Nobody gets absolutely everything right, but providing the best service you can and being as thorough in your work as possible is essential for the success of the business. Preparing for the day so that shelves are full, pricing is correct, staff cover each area effectively, and everyone knows where more stock of bestselling items is kept means that you can focus on the customer better.
When your business is based online—especially in the ecommerce space—this means avoiding spelling errors and being swift and consistent with the service you provide for your customers. Luckily, there are plenty of tools that can help you to keep things as close to perfection as possible. Tools like Grammarly can help your team avoid embarrassing typos, while getting customer messages from all your sales channels in a single system using tools like ChannelReply can save you from letting anyone slip through the cracks.
Attention to detail is crucial for all businesses, but particularly retailers both online and offline. Incorrect pricing, spelling errors and so on make the business look unprofessional, and can damage the trust that customers might otherwise have had in the business. Damaged trust leads to fewer sales and poor reviews, which can be really, really hard to recover from in the longer term.
14. Product Knowledge
Knowing your product offering and being able to learn about new products in your inventory is essential. But customers generally don’t expect you to know absolutely everything about the product they are asking about immediately—even if you’ve been in business for a long time. This is where honesty comes in, because customers can tell if you’re giving them a half-truth or a guess—especially if you’re answering their question in person or on the phone. It is much better to admit you’re not sure, but that you can find out for them, and then take a few minutes to get them the right answer.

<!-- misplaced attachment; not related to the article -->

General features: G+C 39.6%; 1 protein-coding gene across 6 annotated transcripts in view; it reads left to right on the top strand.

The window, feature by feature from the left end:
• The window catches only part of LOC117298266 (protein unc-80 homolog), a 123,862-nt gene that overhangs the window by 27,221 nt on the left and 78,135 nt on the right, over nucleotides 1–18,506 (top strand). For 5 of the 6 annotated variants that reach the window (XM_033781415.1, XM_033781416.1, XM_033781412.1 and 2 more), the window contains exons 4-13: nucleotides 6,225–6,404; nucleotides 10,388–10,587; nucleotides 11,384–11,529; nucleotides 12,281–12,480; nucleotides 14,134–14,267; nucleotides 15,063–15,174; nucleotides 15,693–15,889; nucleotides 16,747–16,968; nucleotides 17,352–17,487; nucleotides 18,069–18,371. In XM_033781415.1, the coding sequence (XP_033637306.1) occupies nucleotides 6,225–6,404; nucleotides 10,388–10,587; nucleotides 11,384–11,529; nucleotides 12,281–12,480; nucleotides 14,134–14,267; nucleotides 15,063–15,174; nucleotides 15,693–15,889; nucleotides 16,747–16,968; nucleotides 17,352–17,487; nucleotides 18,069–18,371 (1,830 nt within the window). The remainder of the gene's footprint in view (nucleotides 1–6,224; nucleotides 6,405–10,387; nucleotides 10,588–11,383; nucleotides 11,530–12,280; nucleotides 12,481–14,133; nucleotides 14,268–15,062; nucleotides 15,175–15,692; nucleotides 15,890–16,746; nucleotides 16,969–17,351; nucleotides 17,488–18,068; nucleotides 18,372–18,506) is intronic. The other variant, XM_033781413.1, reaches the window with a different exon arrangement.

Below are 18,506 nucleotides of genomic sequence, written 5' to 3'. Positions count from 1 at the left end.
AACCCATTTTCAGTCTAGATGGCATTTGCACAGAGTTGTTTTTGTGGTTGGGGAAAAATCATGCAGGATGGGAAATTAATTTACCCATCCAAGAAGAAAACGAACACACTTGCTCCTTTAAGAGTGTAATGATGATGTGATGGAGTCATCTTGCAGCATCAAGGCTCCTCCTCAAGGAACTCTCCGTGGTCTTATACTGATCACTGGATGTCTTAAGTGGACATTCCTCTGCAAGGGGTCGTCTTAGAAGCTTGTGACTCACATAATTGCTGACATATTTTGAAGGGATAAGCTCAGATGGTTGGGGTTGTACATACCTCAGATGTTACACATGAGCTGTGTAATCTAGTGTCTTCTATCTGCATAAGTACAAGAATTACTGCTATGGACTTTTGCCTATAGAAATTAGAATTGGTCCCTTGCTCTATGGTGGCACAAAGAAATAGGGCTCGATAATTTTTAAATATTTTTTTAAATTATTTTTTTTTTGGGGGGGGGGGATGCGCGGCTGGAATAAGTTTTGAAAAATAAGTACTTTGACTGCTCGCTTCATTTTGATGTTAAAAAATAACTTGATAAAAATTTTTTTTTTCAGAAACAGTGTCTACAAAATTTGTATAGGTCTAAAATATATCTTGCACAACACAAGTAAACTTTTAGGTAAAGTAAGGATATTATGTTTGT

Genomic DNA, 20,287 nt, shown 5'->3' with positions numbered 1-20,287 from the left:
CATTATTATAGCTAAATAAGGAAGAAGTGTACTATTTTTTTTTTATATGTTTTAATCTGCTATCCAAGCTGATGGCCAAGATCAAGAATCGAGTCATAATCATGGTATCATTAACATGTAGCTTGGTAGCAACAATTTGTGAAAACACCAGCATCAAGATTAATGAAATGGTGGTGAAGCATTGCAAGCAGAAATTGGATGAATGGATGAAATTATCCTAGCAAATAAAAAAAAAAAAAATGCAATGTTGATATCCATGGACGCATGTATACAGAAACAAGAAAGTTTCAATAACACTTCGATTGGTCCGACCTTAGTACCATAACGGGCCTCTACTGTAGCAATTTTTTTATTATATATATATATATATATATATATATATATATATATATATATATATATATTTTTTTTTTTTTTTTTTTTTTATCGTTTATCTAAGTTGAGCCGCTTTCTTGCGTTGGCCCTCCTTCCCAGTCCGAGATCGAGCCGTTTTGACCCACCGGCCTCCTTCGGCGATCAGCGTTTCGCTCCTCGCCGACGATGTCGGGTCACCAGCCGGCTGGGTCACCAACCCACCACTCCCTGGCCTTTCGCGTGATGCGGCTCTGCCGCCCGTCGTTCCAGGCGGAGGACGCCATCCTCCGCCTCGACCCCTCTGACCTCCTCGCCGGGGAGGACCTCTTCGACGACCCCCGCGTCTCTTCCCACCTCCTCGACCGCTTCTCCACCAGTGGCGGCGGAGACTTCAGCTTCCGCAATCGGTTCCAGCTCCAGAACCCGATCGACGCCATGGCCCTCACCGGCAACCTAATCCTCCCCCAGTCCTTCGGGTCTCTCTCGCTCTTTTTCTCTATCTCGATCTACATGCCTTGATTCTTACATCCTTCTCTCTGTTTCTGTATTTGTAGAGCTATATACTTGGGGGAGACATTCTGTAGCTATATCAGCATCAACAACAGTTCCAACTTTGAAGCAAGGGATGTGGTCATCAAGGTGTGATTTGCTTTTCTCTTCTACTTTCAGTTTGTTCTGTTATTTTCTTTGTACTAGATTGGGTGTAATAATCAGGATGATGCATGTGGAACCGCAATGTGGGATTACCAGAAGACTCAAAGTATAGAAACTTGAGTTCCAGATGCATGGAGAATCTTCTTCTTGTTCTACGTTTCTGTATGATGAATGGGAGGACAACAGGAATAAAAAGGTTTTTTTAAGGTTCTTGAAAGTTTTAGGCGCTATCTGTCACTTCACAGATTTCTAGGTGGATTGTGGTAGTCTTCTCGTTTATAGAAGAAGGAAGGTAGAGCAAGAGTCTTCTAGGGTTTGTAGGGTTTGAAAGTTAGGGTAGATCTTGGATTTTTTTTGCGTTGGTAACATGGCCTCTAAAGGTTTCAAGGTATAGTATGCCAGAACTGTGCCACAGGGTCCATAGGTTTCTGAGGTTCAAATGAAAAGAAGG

For customers whom you’re answering remotely, take a moment to look up the answer, either by searching online or by checking the manufacturer’s website or phoning them before you reply. Include any relevant links in your message so your customer will know you’ve done the relevant research too.
When you find out the answers to those awkward questions, save them somewhere in case the question comes up again. For online businesses, the best option is to save them in canned replies, like Zendesk macros or Freshdesk canned responses.
Above: Amazon data from ChannelReply in Freshdesk ticket fields. This data can be used in Freshdesk's canned responses to send personalized answers in two clicks.
Otherwise, you’ll know the right solution for your business—it could be as simple as a Word document, or you might add it to the product information on your inventory management system. If you find you’re getting similar questions regularly, update the product listing page and the FAQ page too.
Our Final Thoughts
The great thing about face-to-face customer service skills is that there are very few that require formal qualifications. Most customer service skills can be learnt on the job, and many simply make sense when you think about them. For businesses that serve their customers purely online, things are different, but they’re still essential to get right.
Whether you’re starting your career in customer service, you’re making a return to the field, or you’re starting your own business, you can’t go too far wrong if you treat customers the way you’d like to be treated.